Cap’n Crunch, Apple Jacks or Honey Nut Cheerios—which do you prefer?
These cereals topped an informal food service survey of students in Neptune Hall.
The survey revealed Honey Nut Cheerios and Apple Jacks as the favorites in Neptune. The “healthy” cereals, like Raisin Bran, Corn Flakes and Cheerios also fared well.
However, “sugar” cereals were by far the favorites in the Grant Towers. “Neptune is different, maybe because the students there are older,” said Diane Marty, manager at Grant Towers Food Service.
At Grant, Cap’n Crunch and Crunch Berries are the favorite, with the least favorite being Corn Flakes, Marty said. “Apple Jacks and Froot Loops are big while Cheerios and Lucky Charms are kind of popular.”
“Anything with marshmallows,” said Bryan Spargo, a freshman pre-business major. “I love marshmallows.”
Lucky Charms are the favorite of freshman Nick Miller, an engineering major. “There’s an unwritten law that you eat the marshmallows first, then throw away the cereal,” he said.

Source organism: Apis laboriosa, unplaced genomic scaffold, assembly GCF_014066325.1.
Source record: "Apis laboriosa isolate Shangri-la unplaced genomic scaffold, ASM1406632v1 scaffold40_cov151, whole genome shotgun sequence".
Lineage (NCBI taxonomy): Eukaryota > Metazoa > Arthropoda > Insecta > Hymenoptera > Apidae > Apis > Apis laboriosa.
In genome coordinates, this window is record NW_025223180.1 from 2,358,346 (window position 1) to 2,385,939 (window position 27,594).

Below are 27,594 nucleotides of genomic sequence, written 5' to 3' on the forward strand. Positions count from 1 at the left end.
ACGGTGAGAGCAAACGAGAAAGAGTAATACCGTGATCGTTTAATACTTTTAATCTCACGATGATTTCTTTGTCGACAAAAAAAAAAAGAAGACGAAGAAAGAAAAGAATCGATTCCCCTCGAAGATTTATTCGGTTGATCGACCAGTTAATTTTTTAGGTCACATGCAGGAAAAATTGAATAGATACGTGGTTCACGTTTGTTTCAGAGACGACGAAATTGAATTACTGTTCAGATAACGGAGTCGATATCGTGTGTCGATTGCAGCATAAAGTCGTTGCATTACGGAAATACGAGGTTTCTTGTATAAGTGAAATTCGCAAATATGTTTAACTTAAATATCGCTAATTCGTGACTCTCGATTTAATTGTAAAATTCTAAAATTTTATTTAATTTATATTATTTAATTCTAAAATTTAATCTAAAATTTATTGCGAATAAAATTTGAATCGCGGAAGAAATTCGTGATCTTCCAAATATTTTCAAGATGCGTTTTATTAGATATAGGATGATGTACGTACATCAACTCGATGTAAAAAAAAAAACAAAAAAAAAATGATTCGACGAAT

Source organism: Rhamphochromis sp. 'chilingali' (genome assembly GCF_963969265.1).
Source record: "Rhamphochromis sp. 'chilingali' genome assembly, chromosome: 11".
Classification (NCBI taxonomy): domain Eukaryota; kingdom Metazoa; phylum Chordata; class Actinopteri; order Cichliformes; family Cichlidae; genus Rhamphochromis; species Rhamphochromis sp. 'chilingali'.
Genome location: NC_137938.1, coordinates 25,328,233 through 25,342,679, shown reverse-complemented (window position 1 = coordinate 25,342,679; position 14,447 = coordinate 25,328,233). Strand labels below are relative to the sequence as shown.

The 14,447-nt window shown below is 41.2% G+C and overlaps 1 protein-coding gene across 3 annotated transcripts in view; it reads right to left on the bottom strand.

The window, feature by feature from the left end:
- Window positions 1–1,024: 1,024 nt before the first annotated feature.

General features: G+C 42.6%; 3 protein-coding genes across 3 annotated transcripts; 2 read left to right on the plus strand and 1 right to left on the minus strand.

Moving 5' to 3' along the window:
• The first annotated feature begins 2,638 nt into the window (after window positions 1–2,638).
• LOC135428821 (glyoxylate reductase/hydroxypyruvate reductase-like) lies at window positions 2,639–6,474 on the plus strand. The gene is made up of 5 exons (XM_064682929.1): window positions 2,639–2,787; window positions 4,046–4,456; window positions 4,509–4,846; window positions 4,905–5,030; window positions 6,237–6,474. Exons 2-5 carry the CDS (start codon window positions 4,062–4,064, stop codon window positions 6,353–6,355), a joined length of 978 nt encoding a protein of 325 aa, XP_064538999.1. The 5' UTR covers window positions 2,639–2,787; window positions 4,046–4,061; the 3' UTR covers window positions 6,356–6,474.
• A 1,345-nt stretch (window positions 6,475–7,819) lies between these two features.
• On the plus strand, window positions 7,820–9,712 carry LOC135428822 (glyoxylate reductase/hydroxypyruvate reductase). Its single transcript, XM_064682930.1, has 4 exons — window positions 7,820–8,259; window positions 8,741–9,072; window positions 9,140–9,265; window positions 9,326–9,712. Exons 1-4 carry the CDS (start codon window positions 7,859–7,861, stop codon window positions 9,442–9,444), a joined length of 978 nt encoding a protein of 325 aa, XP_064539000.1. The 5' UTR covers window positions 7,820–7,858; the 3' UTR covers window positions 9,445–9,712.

“I like Boo Berry because the ghost marshmallows scare me when I look at them and wake me up in the morning,” said Jesus Persenico, a junior elementary education major.
“I like Crunch Berries,” said freshman Andy Urnezis, a pre-physical therapy major. “They taste great and give me that warm kind of feeling. They get me excited in the morning.”
“Star Wars cereal,” said freshman Dominic Tiziano. “I love Carrie Fisher.”
“Cracklin‘ Oat Bran, Raisin Bran and Crispy Wheats and Raisins are down at the bottom,” Marty said. “Frosted Mini Wheats are not popular, probably because they don’t come out of the dispenser very well.”
Grant Food Service goes through about 2800 one-ounce servings a week, said Marty. “We go through 20 cases of cereal a week total.”
“We go through a lot of cereal at breakfast, lunch and dinner,” Marty said.
When asked why college students seem to like the sugary cereals more, Marty said she thought it was the taste. “It’s kind of confusing. Some of the cereals without added sugar sometimes have more sugar than the ‘kids’ cereals,” Marty said.
“Healthy cereals are lousy out of the box,” said freshman Michaus Williams. “Without milk or sugar, they don’t really offer anything besides nutrition.”